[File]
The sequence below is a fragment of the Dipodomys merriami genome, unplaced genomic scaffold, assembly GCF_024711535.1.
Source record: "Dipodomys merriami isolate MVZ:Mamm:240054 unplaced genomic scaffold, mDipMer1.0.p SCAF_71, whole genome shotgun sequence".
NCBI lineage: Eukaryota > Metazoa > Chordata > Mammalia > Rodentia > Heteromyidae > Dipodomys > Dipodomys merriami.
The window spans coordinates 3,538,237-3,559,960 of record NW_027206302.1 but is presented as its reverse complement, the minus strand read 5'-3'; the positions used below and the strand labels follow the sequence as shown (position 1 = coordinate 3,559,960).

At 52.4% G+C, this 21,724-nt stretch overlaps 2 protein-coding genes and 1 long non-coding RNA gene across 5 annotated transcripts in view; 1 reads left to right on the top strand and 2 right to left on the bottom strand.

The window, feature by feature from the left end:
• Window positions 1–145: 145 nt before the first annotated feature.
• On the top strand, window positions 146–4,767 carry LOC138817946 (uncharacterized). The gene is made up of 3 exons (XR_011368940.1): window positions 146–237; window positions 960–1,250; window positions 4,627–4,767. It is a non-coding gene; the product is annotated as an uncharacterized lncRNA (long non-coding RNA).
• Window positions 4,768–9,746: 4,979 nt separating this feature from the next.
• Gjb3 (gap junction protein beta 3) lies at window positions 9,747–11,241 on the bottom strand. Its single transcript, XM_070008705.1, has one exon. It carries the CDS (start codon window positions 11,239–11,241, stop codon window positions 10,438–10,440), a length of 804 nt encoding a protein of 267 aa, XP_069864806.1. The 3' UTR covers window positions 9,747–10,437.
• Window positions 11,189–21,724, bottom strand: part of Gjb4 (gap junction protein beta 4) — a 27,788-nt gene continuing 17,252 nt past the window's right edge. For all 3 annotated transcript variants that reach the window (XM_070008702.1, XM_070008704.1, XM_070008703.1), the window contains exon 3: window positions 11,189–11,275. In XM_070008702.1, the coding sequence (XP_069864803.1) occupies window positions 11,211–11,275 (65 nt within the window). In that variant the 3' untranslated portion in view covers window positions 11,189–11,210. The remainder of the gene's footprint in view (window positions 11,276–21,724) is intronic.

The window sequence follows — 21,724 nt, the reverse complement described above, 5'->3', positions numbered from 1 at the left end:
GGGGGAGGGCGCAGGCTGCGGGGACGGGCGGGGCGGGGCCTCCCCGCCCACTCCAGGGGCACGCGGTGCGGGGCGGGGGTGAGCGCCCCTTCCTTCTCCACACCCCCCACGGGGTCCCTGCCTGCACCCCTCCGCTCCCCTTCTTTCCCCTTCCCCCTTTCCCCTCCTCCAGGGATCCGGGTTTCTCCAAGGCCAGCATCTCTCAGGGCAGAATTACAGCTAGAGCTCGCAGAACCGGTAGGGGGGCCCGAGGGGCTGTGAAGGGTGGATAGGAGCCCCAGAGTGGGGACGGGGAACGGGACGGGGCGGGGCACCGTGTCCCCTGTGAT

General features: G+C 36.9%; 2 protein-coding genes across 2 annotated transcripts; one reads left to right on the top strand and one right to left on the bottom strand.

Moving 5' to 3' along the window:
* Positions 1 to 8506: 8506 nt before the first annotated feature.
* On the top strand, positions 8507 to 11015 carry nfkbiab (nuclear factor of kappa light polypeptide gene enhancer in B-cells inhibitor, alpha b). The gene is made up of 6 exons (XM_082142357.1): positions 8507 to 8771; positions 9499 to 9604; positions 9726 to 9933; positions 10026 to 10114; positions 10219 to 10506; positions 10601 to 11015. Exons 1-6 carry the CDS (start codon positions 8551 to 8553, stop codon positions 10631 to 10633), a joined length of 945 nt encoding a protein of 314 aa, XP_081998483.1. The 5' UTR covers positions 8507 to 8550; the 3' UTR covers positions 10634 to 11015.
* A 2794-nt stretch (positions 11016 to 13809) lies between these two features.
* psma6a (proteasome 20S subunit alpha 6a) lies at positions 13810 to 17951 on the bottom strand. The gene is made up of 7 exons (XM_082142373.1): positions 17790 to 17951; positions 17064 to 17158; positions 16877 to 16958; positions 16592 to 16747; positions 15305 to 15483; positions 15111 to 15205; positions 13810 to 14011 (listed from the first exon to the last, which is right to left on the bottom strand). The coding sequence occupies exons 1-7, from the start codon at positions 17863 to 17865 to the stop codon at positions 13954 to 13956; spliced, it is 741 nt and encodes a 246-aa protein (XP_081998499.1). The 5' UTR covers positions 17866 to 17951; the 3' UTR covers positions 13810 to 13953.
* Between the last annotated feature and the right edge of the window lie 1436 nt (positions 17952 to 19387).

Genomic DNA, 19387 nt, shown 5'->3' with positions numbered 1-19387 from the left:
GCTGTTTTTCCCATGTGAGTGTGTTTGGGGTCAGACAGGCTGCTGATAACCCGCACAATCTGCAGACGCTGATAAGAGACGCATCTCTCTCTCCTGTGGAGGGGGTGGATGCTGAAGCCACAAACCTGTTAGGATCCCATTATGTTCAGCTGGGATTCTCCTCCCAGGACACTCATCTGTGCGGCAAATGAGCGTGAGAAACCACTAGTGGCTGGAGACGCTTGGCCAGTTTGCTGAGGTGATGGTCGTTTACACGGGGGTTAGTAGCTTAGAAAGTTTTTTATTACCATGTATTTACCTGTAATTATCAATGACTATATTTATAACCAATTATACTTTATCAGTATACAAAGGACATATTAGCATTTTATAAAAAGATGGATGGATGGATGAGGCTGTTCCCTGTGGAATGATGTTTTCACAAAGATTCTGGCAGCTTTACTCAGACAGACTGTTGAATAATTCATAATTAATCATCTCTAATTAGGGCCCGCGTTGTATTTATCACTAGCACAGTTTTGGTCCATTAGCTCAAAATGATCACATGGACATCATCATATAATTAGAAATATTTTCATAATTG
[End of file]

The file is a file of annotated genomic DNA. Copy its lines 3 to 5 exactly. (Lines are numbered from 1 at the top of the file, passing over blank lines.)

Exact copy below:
NCBI lineage: Eukaryota > Metazoa > Chordata > Mammalia > Rodentia > Heteromyidae > Dipodomys > Dipodomys merriami.
The window spans coordinates 3,538,237-3,559,960 of record NW_027206302.1 but is presented as its reverse complement, the minus strand read 5'-3'; the positions used below and the strand labels follow the sequence as shown (position 1 = coordinate 3,559,960).

At 52.4% G+C, this 21,724-nt stretch overlaps 2 protein-coding genes and 1 long non-coding RNA gene across 5 annotated transcripts in view; 1 reads left to right on the top strand and 2 right to left on the bottom strand.